by Jude Gold & Brian Setzer
If you could pour Brian Setzer’s explosive mixture of rock, country, jazz, and rockabilly into the gas tank of a muscle car, you’d win any drag race. But while Setzer’s riffs sound like pure spontaneous combustion, they’re fueled by a strong understanding of scales, theory, bebop, and sight-reading.
Read on for the bop-a-billy
“Once you learn scales and chord progressions, you can make up your own versions,” offers Setzer. The tattooed guitarist loves teaching young players how to escape the diatonic doldrums. “Watch this,” he offers. “Instead of playing a regular A major scale like this one [plays Ex. 1], I’ll turn it into something like this.” [Plays Ex. 2, which adds chromatic notes and slides.]
While Ex. 2 surfs an A7 vamp nicely, the next step is adjusting to shifting harmonies. “Once you learn how to change with the chords, you can fill in the spaces,” says Setzer, demonstrating with Ex. 3, a swingin’ line that nails the chords’ outer extensions with a Charlie Parker-like flair. Give the phrase a swing feel, and slur the sixteenth-notes.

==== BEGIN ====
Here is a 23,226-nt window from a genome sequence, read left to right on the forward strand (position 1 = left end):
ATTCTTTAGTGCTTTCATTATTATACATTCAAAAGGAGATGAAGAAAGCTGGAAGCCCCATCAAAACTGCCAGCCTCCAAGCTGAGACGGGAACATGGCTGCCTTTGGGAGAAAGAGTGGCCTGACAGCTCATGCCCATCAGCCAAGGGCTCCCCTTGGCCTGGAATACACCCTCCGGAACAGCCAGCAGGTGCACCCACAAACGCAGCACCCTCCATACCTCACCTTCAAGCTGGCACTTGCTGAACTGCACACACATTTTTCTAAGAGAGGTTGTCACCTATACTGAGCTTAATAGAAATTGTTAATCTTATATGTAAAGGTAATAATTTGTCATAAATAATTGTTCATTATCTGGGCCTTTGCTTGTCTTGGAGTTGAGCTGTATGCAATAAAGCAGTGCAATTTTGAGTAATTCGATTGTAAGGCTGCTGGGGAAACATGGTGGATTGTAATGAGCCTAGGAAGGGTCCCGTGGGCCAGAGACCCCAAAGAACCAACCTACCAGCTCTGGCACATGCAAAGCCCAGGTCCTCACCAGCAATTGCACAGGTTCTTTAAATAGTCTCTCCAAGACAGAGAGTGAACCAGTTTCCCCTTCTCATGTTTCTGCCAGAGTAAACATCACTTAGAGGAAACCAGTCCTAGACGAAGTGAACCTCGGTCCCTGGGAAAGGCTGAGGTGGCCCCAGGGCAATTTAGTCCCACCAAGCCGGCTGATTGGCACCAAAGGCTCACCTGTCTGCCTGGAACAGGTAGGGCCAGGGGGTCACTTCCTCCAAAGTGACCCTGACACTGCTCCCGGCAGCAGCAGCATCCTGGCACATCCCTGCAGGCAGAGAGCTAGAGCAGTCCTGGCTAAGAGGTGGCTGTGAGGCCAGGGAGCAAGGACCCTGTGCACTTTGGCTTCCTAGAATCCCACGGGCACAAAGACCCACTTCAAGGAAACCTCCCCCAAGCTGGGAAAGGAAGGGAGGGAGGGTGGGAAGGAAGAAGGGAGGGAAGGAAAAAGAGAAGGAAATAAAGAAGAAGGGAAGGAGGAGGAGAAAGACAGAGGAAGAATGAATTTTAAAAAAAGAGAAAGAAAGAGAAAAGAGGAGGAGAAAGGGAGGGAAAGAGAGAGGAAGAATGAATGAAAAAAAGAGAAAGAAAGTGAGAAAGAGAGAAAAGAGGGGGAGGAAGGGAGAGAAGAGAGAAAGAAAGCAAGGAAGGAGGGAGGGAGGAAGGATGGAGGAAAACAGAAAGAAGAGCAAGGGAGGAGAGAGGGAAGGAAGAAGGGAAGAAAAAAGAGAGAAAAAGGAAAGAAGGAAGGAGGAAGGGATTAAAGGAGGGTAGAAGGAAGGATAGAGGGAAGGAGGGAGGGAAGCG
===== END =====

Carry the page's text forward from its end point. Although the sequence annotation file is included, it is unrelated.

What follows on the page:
“What I’ve just played for you is bebop,” says Setzer. “Bebop ties together a lot of loose ends for me. But you don’t have to play that all night. At any time, you can go back into rocking.” Proving his point, Setzer busts into a high-octane mixture of Travis picking and blues.
“You can play a simple melody [plays Ex. 4a] and then add chords to it,” says Setzer. He then plays Ex. 4b, a harmonized version of the notes in Ex. 4a. Try it as a I-VI-IIV turnaround in E. “The best part about all this stuff,” says Setzer, “is that when people hear you play it, they really get it.”